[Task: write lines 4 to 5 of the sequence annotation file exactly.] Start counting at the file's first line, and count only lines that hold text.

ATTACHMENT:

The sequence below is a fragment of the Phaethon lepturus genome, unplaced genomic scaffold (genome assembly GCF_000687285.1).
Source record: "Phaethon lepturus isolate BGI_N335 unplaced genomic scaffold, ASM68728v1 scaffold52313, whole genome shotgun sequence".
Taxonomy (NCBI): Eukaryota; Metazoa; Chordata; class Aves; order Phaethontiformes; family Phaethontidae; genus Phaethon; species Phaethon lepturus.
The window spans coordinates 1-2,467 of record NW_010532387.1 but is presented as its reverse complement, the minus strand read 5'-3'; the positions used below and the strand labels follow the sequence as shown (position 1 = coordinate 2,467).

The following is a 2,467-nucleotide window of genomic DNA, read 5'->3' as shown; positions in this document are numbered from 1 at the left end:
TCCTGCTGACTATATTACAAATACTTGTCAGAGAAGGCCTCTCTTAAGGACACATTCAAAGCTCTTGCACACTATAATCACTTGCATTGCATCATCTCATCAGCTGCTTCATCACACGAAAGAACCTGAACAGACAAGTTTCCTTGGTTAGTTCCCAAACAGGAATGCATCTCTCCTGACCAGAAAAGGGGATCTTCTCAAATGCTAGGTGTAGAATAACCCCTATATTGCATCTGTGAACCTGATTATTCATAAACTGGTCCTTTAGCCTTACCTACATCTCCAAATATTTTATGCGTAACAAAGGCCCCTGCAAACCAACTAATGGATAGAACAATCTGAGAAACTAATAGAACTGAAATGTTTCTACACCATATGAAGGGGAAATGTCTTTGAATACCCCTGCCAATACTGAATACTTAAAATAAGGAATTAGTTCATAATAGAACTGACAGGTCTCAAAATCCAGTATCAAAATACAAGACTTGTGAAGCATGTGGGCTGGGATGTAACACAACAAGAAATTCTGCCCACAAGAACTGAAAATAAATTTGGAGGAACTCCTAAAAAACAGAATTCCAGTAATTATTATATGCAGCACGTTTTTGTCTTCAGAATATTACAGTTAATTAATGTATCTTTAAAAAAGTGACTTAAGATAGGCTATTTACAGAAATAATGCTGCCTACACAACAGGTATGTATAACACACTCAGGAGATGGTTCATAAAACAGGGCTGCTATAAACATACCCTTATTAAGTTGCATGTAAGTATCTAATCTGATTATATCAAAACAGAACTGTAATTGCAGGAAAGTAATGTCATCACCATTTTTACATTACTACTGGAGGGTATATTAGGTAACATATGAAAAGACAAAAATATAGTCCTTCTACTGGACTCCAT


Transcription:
The window spans coordinates 1-2,467 of record NW_010532387.1 but is presented as its reverse complement, the minus strand read 5'-3'; the positions used below and the strand labels follow the sequence as shown (position 1 = coordinate 2,467).

The following is a 2,467-nucleotide window of genomic DNA, read 5'->3' as shown; positions in this document are numbered from 1 at the left end: